3. ASIC's policy on abandoned parcels and share splitting was both vindicated and superseded when the Corporate Law Economic Reform Program Act 1999 commenced, replacing the head-count test with the test in new subparagraph 661A(1)(b)(ii) that acceptances be received for 75% of the shares for which offers under the bid are made. At about the time the ASIC Joint Bid Policy was announced, SPS 98 was withdrawn as superseded, although the difficulties of the head-count test linger under the ASIC Joint Bid Policy.

Former ASIC Policies Relevant

  1. While it was open to ASIC to base its condition in the Joint Bid Policy on the number of non-associated shareholders who accepted the bid, considerations of legislative policy and practicality would have supported a test based on the number of shares for which non-associated holders accepted the bid. Because of the well-known difficulties of head-count tests, we think it essential that the ASIC Joint Bid Policy allow for the head-count test to be adjusted as necessary under the share-splitting and abandoned parcels policies.
  2. ASIC seems to have accepted at all stages of this matter that the head-count test might need to be adjusted. In submissions, ASIC stated that it would be prepared to give additional relief under SPS 98 in the present matter, if the requirements of that policy were satisfied. We should stress again that the Joint Bidders did not provide ASIC with any evidence of abandonment, or submissions that the relief should be based on abandonment.
  3. Accordingly, we now consider the evidence provided to us by the Joint Bidders and by PICA itself under the criteria of SPS 98.

Application of SPS 98

Acceptance figures

  1. When the Joint Bid commenced, 700 shareholders held 42.49% of the Shares which the Joint Bidders did not control. 300 of those shareholders are treated as holding one parcel between them by virtue of the Aggregation Relief. That one parcel is 0.06% of the shares on issue.
  2. 188 shareholders have accepted the Joint Bid for 35.49% of the Shares in PICA. These Shares constitute 83.5% of the Shares which were originally subject to the Joint Bid. As a result of their pre-bid stake in PICA and acceptances of the Joint Bid, the Joint Bidders currently have a relevant interest in just over 93% of the Shares.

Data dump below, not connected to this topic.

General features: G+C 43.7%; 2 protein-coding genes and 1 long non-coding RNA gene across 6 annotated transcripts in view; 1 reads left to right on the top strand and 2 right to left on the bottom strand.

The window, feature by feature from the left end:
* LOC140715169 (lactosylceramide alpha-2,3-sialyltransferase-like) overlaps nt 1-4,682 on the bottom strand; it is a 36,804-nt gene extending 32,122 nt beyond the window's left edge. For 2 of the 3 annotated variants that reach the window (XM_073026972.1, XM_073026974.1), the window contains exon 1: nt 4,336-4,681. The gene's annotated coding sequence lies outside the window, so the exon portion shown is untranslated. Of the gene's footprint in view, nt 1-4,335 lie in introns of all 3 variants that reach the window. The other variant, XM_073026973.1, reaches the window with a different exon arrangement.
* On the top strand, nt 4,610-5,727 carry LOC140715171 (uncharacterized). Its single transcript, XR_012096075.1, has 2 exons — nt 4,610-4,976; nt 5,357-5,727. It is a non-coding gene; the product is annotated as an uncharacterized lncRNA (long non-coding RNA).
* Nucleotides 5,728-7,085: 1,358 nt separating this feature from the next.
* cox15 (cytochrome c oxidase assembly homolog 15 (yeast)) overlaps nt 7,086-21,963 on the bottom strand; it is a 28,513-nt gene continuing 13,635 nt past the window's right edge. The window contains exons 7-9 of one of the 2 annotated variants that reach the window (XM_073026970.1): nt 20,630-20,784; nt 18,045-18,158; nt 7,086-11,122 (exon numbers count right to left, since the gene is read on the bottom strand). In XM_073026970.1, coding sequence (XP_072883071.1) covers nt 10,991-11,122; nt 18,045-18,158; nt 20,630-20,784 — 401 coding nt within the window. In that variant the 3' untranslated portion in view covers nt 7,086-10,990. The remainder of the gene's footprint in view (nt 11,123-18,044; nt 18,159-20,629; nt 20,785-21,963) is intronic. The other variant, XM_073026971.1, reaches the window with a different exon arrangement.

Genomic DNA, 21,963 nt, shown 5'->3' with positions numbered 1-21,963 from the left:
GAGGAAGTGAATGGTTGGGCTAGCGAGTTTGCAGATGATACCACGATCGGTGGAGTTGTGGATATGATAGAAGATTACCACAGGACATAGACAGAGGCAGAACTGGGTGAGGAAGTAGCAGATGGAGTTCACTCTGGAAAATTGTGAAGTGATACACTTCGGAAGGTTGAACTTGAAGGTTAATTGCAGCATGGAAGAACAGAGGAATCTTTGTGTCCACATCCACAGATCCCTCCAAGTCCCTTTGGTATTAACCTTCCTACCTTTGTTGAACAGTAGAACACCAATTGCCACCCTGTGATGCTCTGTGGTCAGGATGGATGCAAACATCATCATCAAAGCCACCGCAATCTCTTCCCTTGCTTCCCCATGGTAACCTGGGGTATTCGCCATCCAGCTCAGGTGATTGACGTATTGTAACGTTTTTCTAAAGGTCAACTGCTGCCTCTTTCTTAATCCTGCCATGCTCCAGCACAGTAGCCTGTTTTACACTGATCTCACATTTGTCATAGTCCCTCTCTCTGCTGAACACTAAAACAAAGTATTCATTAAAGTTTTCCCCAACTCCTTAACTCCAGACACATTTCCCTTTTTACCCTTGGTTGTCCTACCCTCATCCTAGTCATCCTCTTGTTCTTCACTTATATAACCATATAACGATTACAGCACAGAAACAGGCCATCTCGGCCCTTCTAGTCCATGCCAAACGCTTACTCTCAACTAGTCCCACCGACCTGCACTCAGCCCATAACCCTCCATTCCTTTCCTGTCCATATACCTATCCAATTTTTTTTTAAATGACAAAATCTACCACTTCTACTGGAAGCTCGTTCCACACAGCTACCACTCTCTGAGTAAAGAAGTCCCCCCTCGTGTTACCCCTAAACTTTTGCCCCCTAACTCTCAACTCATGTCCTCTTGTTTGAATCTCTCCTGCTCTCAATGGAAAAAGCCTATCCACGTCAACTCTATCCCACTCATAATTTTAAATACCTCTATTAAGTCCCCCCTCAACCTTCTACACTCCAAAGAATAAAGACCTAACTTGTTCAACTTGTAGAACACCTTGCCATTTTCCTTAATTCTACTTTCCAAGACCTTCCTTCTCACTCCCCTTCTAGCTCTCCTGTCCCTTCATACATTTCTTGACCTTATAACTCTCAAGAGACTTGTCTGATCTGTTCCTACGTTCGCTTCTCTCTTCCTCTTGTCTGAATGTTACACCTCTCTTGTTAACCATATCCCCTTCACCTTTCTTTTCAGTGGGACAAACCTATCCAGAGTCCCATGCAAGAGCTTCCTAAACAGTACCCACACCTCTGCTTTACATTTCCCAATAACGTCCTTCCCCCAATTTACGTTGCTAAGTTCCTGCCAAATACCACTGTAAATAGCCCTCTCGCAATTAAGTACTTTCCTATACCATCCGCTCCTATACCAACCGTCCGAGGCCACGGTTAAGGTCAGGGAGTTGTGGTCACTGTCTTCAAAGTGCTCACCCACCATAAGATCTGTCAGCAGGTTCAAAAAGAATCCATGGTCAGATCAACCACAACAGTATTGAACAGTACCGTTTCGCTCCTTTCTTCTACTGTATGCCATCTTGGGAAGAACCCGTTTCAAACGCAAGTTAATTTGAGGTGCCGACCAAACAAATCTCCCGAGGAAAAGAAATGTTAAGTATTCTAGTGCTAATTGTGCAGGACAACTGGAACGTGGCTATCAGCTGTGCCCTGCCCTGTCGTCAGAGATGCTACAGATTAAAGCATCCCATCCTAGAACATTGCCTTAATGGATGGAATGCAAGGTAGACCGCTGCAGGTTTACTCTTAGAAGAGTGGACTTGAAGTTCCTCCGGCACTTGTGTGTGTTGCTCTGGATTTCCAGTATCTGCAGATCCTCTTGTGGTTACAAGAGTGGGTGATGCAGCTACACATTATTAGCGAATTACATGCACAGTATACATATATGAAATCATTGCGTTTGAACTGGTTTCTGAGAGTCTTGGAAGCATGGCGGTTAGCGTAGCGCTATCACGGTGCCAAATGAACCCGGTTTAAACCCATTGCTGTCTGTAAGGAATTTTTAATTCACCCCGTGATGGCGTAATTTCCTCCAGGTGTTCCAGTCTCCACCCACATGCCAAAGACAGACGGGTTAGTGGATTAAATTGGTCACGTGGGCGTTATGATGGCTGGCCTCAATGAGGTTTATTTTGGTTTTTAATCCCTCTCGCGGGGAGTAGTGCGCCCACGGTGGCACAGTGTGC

3. Shareholders have accepted the Joint Bid for 86 out of 134 marketable parcels which the Joint Bidders and their associates did not previously hold. Of 213 holders who have not accepted the bid (Non-Accepting Shareholders), 11 only 48 hold marketable parcels. 12
  4. Concerning the Non-Accepting Shareholders:

    (a) PICA provided witness statements that:

    (i) its share registry had advised it of at least 244 shareholders who had not presented one or more dividend cheques;

    (ii) it had attempted to make contact with those shareholders between 15 and 30 September, and some of them had made contact with it. As a number of the shareholders are former employees of PICA, enquiries were also made of current PICA employees in an attempt to ascertain new contact details. Those details were then used in an attempt to contact the relevant Non-Accepting Shareholders;

    (iii) as a result of those contacts, PICA:

    (A) spoke with 76 shareholders by phone. About 20% of these holders told PICA they were not interested in the bid, particularly those holding only 200 shares or less. None said they would reject the bid;

    (B) sent mail (which was not returned) to another 60 shareholders, for whom it did not have telephone numbers;

    (C) could not make contact with another 108 shareholders, because the contact details it had were incorrect when checked and it could not locate them using the telephone directory. Dividend cheques sent to 49 of these shareholders had been returned because they were not known at the latest addresses they had provided to PICA; and

    (b) PICA's register shows that 143 of the Non-Accepting Shareholders hold 200 shares each or less. 200 shares are worth $114 at the closing bid price, and were worth $34 at the market price before the bid commenced.

  5. The Joint Bidders also provided us with a witness statement from a holder of 1.7% of the Shares that it had accepted the Joint Bid, but had later withdrawn its acceptance "as a matter of prudence", because it held the relevant shares as trustee and was not confident of its power to accept the bid.

Findings on these figures